We’re talking about all of this and George says, “hey do you want to go skydiving?”. He had purchased a parachute on ebay this winter. It arrived in the mail packed and he got his buddy Jake to take him up to 10,000 feet in his plane and he jumped out and free fell 6,000 feet. He’d never done any skydiving before. It went well so he and his son packed it that night with the help of YouTube and he jumped again the next day. That also went well. Are you getting an idea of who George is?
My mom writes a Christmas letter every year and always asks my sister and I to write a paragraph of what we did. For the last 13 years mine has been a discourse on wherever the boat had gone that year. Caribbean, South Pacific, Melanesia, Australasia, Africa, etc. Needless to say, it hasn’t been very dull. As I started writing this years recap I fully expected a somewhat more toned-down account.
We got home to Sun Valley exhausted but in good spirits. Cool fall nights and shorter days had already set in, the Aspens were already going golden, the tourists had left town. In my opinion Sun Valley has the best big air flying on Earth. A number of recent distance records, including my own world mountain record this summer of 240 miles confirms this opinion, but what we don’t often get to do is fly here in the absence of fear. Flying in Sun Valley is usually a pretty full-on affair.
We were four pilots in total: Nick Greece, myself, Nate Scales and Matt Beechinor; each of whom have held the foot launch record in North America for some period over the last 13 months, all but Nick’s set from Bald Mountain, Sun Valley. The route chosen was once again an incredibly aesthetic line of about 500 miles, and we’d learn quite a bit more technical and difficult than what we did in the Sierras, but I’m getting ahead of myself.
Gavin McClurg soars the bowls on Baldy as the fires break out
The Firest Commence
Panorama of the fires off the top of Baldy
Matt Beechinor. Mad Skills
Incredible night of flying
Flying the Apocalypse on the Niviuk F-Gravity
Nate gets out his brand new Peak 3
On the 8th of August a little lightning caused fire took off near Beaver Creek, sw of Hailey just a few miles; and just north of two much larger fires that had already torn through over 200,000 acres of scrub and pine forests. At that stage there were just over 100 crew on the Beaver Creek fire and the TFR (temporary flight restriction) was just inside our launch on Baldy, so we headed up the hill for what would end up being one of the last flying days of August. Of course the rest you all probably know- the Beaver Creek fire was upgraded to the nation’s top priority. It quickly grew into a fire nightmare, eventually nearly 2,000 fire fighters from around the country and dizzying number of aircraft descended on our little valley to try to save it. Jody and I and over 2500 others were evacuated on the 16th. Most people have been allowed to return home, but a few areas, including ours are still on mandatory evacuation, but the fire, now at over 110,000 acres is nearly 100% contained.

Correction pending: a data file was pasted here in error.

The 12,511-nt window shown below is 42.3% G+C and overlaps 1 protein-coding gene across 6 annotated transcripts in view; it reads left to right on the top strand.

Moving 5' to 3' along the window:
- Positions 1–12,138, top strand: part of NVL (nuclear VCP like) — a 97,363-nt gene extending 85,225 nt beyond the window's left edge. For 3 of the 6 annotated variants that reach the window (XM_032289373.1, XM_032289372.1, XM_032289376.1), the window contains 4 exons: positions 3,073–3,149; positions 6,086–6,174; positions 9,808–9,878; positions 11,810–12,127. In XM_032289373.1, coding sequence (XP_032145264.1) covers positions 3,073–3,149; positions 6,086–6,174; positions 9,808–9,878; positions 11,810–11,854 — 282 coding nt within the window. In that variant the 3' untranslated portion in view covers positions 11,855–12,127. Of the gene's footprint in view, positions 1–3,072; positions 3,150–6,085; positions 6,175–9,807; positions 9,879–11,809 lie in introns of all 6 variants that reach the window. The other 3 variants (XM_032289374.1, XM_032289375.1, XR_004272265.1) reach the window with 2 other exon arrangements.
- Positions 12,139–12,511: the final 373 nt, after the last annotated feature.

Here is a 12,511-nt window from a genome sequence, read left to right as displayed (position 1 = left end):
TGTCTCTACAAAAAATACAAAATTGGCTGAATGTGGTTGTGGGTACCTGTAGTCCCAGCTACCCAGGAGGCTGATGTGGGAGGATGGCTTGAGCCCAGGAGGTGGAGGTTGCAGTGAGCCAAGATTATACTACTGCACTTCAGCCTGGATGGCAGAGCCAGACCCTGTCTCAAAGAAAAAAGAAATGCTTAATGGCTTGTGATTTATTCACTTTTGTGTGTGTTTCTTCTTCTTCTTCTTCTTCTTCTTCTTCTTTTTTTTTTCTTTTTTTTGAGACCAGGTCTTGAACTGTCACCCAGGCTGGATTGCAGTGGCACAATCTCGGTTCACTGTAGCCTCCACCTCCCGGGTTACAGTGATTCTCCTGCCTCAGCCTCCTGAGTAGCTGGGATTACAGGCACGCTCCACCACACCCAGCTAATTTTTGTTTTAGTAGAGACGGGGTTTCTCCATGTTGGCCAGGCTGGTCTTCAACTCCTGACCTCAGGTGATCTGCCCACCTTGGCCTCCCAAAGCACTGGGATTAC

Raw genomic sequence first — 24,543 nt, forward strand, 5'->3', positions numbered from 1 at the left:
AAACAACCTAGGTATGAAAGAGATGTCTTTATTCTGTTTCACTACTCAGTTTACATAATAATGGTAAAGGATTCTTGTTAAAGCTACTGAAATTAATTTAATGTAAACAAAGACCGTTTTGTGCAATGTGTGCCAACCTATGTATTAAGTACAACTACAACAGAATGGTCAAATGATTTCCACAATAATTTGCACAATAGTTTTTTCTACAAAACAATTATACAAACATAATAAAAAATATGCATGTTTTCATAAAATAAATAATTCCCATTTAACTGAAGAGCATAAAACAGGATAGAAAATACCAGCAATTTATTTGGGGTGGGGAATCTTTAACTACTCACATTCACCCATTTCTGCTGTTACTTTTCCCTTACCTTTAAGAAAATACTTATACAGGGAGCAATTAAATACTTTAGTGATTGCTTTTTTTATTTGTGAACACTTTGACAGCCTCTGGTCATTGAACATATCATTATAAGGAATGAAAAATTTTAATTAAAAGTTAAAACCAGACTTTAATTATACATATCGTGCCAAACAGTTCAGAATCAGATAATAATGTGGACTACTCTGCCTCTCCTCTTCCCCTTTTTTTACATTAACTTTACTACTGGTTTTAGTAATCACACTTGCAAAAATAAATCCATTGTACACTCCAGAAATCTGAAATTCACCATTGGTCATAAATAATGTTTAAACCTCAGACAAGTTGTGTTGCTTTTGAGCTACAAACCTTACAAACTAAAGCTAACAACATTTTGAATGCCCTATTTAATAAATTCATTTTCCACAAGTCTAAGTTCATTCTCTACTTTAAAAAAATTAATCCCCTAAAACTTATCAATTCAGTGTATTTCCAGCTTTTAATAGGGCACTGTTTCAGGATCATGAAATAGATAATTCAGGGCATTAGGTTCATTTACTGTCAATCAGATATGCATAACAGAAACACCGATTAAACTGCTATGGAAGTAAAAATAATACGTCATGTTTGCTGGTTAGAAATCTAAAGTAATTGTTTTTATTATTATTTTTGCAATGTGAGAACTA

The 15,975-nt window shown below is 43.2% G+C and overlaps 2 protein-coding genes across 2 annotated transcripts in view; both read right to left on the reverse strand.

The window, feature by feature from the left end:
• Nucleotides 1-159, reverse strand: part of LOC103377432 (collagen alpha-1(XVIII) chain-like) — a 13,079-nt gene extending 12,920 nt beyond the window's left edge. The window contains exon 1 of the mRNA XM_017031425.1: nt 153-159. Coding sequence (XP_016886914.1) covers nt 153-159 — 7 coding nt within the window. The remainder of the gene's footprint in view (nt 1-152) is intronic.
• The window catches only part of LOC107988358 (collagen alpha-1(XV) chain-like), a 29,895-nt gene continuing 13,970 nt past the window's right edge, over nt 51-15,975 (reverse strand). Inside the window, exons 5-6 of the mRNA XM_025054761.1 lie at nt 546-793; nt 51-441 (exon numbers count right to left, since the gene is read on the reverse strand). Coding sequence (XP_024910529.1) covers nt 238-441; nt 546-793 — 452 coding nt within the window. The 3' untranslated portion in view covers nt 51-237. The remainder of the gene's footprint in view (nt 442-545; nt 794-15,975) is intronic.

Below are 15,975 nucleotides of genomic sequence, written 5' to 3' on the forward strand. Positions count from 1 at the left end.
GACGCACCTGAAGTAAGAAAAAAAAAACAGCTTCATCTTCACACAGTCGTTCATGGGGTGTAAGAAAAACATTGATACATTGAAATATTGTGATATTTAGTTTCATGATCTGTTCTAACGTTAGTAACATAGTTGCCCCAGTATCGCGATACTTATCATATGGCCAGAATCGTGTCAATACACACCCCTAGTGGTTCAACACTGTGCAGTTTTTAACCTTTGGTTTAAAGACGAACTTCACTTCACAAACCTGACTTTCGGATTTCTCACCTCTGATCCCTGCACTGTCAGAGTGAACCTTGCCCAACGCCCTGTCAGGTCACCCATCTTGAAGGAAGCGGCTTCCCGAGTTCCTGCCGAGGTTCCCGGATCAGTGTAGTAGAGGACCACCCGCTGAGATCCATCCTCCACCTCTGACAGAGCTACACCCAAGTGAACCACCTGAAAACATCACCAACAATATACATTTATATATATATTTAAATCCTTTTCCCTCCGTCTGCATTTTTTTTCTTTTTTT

It was one of the most memorable soaring sessions I’ve ever had. Nate got to take his new Niviuk Peak 3 for a spin, I got to deepen my love affair for my new F-Gravity, and most of the flying crew in Sun Valley got to fly the bowls, something that happens very rarely. Many thanks to Chuck Smith for grabbing these shots!
Since the big day Sun Valley has been testing my patience. And the town has been winning. I’d been riding my mountain bike way, way too much. Throwing acro hucks in the morning and evenings. Both very fun activities. Yeah, the town is great too; not even that busy for a bitchin’ ski town. Luckily most of the yahoos prefer to engulf Jackson Hole (Tetons and Yellowstone) and leave us alone.
Gavin McClurg goes farther than anyone has off a mountain, breaking the world record in a wild 240 mile flight that takes 7 1/2 hours from Bald Mountain, Sun Valley deep into Montana near Helena, Montana. Here is the account on how it went down.
It’s kind of hard to write this log knowing what happens on the day after this flight went down (wait wait, don’t fast forward yet!), but it was a magnificent day and deserves it’s own place in the Mayhem blog. Things looked…ok, but not great for a big flight. The wind looked once again right on the edge and given it’s July I thought things would be a bit hairy up in the sky. I was up the hill first, knowing we’ve got a short launch window on Baldy and I feel like we’ve been leaving a lot of distance on the table launching too late.